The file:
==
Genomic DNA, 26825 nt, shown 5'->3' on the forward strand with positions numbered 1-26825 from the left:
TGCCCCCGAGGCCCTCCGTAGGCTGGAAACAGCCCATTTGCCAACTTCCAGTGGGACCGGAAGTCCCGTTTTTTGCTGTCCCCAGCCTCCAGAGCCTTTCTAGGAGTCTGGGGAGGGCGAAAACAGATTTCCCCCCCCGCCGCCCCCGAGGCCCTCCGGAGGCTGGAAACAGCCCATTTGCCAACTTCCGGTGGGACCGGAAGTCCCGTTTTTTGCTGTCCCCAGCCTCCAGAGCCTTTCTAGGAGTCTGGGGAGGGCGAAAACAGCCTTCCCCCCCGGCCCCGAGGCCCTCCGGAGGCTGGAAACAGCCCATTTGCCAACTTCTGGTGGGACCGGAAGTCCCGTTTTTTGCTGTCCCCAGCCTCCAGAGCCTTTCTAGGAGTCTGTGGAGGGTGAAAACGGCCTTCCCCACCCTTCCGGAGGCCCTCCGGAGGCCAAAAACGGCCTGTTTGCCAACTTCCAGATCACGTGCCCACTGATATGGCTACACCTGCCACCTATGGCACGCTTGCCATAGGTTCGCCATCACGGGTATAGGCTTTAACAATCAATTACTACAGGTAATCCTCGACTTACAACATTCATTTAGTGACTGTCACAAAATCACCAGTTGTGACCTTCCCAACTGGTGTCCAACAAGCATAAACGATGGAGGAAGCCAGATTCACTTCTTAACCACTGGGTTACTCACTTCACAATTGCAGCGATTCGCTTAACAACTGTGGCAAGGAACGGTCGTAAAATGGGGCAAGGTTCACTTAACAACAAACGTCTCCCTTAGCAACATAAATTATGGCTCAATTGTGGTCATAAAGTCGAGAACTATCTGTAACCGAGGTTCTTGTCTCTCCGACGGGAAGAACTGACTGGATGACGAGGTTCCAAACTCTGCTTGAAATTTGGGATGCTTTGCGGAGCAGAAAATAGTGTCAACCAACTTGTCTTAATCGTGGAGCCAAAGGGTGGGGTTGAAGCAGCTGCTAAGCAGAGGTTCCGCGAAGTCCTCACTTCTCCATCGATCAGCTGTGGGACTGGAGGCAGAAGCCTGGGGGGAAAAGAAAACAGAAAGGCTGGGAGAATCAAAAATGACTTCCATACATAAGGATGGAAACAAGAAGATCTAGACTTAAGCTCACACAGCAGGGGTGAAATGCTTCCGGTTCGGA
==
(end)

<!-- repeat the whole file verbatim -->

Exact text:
Genomic DNA, 26825 nt, shown 5'->3' on the forward strand with positions numbered 1-26825 from the left:
TGCCCCCGAGGCCCTCCGTAGGCTGGAAACAGCCCATTTGCCAACTTCCAGTGGGACCGGAAGTCCCGTTTTTTGCTGTCCCCAGCCTCCAGAGCCTTTCTAGGAGTCTGGGGAGGGCGAAAACAGATTTCCCCCCCCGCCGCCCCCGAGGCCCTCCGGAGGCTGGAAACAGCCCATTTGCCAACTTCCGGTGGGACCGGAAGTCCCGTTTTTTGCTGTCCCCAGCCTCCAGAGCCTTTCTAGGAGTCTGGGGAGGGCGAAAACAGCCTTCCCCCCCGGCCCCGAGGCCCTCCGGAGGCTGGAAACAGCCCATTTGCCAACTTCTGGTGGGACCGGAAGTCCCGTTTTTTGCTGTCCCCAGCCTCCAGAGCCTTTCTAGGAGTCTGTGGAGGGTGAAAACGGCCTTCCCCACCCTTCCGGAGGCCCTCCGGAGGCCAAAAACGGCCTGTTTGCCAACTTCCAGATCACGTGCCCACTGATATGGCTACACCTGCCACCTATGGCACGCTTGCCATAGGTTCGCCATCACGGGTATAGGCTTTAACAATCAATTACTACAGGTAATCCTCGACTTACAACATTCATTTAGTGACTGTCACAAAATCACCAGTTGTGACCTTCCCAACTGGTGTCCAACAAGCATAAACGATGGAGGAAGCCAGATTCACTTCTTAACCACTGGGTTACTCACTTCACAATTGCAGCGATTCGCTTAACAACTGTGGCAAGGAACGGTCGTAAAATGGGGCAAGGTTCACTTAACAACAAACGTCTCCCTTAGCAACATAAATTATGGCTCAATTGTGGTCATAAAGTCGAGAACTATCTGTAACCGAGGTTCTTGTCTCTCCGACGGGAAGAACTGACTGGATGACGAGGTTCCAAACTCTGCTTGAAATTTGGGATGCTTTGCGGAGCAGAAAATAGTGTCAACCAACTTGTCTTAATCGTGGAGCCAAAGGGTGGGGTTGAAGCAGCTGCTAAGCAGAGGTTCCGCGAAGTCCTCACTTCTCCATCGATCAGCTGTGGGACTGGAGGCAGAAGCCTGGGGGGAAAAGAAAACAGAAAGGCTGGGAGAATCAAAAATGACTTCCATACATAAGGATGGAAACAAGAAGATCTAGACTTAAGCTCACACAGCAGGGGTGAAATGCTTCCGGTTCGGA